Implications of new Minimum Wage enforcement on Arts Jobs website.
This month Arts Council England (ACE) launched the new version of their Arts Jobs recruitment site. Arts Jobs stopped advertising unpaid or profit share jobs last year following a campaign to highlight the number of these positions which failed to meet minimum wage regulations. Since then the website has carried an apology that due to concern over minimum wage violations no unpaid job would be allowed until the website was updated to prevent such abuse.
The new system, currently being piloted on the Arts Jobs website, involves posts for unpaid positions submitting additional information aimed at ascertaining whether they comply with the minimum wage regulations. Either that the organisation offering the position is allowed to employ volunteers – ie it is a charity or voluntary organisation who’s activities are aimed at the public good, or that the position is a bonafide work experience placement or casual volunteering role.
We have yet to see how effective a campaign this will prove. It will hopefully prevent larger for-profit organisations advertising for unpaid positions, which can only be a good thing. However I suspect it will prove very easy for fringe theatre – where the issue of unpaid work is most severe – to continue advertising unpaid positions. A ‘voluntary organisation’ is defined by ACE as an organisation which is not profit making and is established for charitable purposes or more general public benefits. I don’t know a single fringe theatre company that doesn’t believe itself to be a) not-for-profit and b) aimed at providing a public benefit. Those companies that haven’t registered a legal ‘not for profit’ status either as companies limited by guarantee or as charities, haven’t done so not because they are making a profit but rather because they are making so little money they can’t even afford to register with companies house and face the administration cost of accountancy and book keeping it will entail. So I suspect most fringe theatre companies would have no issue self identifying as ‘non profit making organisations established to provide a public benefit’ and so happily continue to use the site to post unpaid positions.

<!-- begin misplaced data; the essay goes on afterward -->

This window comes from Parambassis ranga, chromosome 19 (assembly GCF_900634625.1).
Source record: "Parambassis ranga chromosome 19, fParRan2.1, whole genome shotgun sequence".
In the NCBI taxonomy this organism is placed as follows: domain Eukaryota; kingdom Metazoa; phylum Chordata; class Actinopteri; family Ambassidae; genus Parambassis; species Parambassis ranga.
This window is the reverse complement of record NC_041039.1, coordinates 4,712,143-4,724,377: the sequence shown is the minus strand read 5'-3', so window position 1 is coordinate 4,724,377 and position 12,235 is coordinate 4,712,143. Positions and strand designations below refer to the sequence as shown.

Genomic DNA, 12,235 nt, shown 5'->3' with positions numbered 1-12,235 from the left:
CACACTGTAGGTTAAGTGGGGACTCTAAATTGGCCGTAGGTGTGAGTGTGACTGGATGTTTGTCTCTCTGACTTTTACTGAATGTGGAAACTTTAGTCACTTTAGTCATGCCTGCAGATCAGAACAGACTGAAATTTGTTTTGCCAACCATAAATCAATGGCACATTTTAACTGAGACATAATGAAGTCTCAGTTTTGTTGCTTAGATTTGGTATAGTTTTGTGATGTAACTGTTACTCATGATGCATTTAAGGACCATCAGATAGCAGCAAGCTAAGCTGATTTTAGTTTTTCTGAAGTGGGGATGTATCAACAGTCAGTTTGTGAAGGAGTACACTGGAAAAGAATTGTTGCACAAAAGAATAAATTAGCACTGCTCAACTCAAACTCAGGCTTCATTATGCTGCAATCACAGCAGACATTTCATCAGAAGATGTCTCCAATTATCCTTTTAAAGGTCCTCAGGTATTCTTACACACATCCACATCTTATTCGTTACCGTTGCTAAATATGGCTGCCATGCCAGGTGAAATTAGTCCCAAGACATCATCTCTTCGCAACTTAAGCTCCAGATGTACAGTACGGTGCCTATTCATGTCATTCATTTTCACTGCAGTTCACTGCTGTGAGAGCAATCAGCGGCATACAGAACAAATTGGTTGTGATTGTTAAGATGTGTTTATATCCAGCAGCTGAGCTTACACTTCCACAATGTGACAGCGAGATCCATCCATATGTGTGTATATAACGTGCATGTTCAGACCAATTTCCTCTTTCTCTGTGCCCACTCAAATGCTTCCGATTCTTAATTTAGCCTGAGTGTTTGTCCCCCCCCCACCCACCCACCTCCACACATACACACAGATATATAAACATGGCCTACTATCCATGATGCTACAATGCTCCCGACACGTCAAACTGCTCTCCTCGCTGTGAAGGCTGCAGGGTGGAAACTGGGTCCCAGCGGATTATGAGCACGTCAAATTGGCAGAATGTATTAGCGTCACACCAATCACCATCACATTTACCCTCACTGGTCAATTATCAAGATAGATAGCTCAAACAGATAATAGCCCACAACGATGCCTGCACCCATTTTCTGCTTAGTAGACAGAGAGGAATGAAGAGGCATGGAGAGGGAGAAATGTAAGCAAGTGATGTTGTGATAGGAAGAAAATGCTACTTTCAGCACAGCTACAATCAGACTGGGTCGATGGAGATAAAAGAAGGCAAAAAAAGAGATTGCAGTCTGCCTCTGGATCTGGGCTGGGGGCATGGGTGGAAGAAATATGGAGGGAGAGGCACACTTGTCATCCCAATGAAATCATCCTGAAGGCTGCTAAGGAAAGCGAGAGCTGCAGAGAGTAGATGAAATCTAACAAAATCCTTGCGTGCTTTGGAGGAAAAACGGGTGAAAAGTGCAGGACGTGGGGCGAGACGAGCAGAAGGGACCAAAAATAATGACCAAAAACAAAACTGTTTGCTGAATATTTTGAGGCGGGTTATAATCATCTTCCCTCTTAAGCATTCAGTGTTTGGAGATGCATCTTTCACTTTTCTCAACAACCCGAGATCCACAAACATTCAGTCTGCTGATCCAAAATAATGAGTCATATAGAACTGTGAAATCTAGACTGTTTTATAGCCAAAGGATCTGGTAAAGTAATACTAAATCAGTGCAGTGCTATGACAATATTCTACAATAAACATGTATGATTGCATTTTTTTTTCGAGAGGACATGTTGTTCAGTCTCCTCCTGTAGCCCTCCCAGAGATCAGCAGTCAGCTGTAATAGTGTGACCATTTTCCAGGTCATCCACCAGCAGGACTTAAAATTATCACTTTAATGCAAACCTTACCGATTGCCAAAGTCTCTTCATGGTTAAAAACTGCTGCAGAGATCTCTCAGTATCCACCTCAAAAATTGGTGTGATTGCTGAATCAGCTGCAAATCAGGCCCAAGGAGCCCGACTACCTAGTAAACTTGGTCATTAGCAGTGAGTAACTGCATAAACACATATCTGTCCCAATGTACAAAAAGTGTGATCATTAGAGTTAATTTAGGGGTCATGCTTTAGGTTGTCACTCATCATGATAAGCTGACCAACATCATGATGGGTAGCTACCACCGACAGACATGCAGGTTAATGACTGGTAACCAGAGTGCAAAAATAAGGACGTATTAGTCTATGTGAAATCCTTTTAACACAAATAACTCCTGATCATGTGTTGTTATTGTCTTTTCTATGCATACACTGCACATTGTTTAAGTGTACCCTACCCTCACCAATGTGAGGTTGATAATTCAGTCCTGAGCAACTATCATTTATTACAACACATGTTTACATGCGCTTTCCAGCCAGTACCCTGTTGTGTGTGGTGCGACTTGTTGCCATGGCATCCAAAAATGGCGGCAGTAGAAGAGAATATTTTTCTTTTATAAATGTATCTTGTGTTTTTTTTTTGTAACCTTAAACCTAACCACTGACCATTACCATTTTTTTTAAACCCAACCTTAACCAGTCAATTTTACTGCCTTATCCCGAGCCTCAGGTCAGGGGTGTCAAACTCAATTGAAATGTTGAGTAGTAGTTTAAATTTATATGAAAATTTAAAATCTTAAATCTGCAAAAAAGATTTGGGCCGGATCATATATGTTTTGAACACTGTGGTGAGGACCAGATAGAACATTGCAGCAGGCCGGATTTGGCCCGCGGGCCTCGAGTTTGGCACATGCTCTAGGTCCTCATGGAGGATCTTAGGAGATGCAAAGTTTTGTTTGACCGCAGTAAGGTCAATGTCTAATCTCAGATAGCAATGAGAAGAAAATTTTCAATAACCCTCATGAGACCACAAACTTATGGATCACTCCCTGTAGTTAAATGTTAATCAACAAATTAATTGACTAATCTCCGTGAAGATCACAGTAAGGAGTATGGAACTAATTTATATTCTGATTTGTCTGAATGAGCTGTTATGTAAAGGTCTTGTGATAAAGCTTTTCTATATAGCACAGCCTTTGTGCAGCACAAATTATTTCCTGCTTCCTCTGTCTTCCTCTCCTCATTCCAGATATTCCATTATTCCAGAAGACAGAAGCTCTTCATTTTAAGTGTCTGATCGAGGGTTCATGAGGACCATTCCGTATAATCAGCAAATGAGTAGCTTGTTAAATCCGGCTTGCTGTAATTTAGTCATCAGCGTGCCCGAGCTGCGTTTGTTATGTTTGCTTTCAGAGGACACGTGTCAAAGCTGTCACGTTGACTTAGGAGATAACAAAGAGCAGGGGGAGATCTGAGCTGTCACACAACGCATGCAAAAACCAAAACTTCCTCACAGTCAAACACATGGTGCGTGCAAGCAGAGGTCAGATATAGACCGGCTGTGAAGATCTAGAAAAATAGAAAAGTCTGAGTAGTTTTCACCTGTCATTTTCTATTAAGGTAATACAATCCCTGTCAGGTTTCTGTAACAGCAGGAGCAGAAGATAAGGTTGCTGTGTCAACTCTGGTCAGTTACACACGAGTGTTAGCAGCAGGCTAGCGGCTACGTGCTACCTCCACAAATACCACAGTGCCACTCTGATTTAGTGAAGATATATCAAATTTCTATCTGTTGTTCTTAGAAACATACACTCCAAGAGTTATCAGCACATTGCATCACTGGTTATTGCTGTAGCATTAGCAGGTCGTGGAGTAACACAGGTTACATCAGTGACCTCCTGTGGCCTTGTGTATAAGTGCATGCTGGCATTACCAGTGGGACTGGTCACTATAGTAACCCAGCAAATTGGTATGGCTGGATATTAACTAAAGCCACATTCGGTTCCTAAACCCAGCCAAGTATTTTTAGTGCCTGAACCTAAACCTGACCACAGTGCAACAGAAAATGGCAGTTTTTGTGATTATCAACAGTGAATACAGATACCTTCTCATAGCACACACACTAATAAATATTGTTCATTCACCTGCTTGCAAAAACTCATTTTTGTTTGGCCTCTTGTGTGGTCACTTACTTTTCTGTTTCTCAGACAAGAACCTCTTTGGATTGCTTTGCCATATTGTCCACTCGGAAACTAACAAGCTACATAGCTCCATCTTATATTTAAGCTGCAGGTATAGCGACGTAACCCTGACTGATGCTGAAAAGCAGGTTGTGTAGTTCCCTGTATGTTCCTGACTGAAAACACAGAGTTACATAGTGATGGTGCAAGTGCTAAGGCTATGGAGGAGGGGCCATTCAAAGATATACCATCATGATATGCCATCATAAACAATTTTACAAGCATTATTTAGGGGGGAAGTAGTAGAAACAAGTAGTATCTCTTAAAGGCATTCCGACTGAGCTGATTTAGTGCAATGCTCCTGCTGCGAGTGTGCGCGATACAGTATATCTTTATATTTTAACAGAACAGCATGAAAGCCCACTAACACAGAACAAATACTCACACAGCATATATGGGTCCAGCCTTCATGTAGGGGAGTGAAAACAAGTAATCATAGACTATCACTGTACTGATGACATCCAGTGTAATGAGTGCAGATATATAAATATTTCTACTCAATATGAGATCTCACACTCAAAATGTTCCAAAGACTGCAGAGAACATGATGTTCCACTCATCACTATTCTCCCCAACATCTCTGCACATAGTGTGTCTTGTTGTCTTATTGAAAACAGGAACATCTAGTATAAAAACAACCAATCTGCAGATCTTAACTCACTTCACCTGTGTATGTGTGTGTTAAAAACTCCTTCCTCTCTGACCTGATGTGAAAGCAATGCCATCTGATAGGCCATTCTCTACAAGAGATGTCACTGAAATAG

Yet even if the new submission process does succeed in removing all adverts for unpaid arts jobs it will have very little impact on the jobs themselves. The difficulty the arts council face underlines the difficulty minimum wage legislation poses for fringe arts as a whole. Fundamentally minimum wage legislation simply doesn’t work when it comes to the arts. When Labour introduced the legislation in 1999 it was with the aim of giving the poorest and least powerful workers a tool with which to fight for better pay as well as a preventative measure to stop them being exploited in the first place. The problem for the arts is that for the most part it’s the individual willingly exploiting themselves. They know they are not going to get paid properly and yet they’d still rather not get paid properly in the arts than be well paid in an office job.
There are two issues at stake here for fringe Theatre. First the purpose of minimum wage legislation is not to guarantee people the ability to work in a failing industry. If people voluntarily agree to work in the arts for less than minimum wage when they could get better paid, but less fulfilling jobs, in other industries, minimum wage legislation doesn’t seem like the appropriate tool to tackle the problem. The issue isn’t that people are being exploited, no one is getting rich on the back of their effort, the problem is that there simply isn’t enough money going into the Theatre industry to sustain the amount of work being produced. So in the absence of adequate levels of government subsidy to maintain the level of production the workforce are choosing to subsidise the work themselves by giving their time for below minimum wage.
So we have a simple choice: either we produce less theatre and more of us give up and go and work in an office job – which very few of us would want to see happen. Or we find a method of persuading government and private donors to give us considerably more subsidy – which seems very unlikely in the current economic climate. Or we carry on subsidising the industry ourselves with our cheap labour – which is unsustainable on a personal level if not for the industry as a whole. None seem like very palatable solutions, but at the moment it’s hard to see what the alternatives are.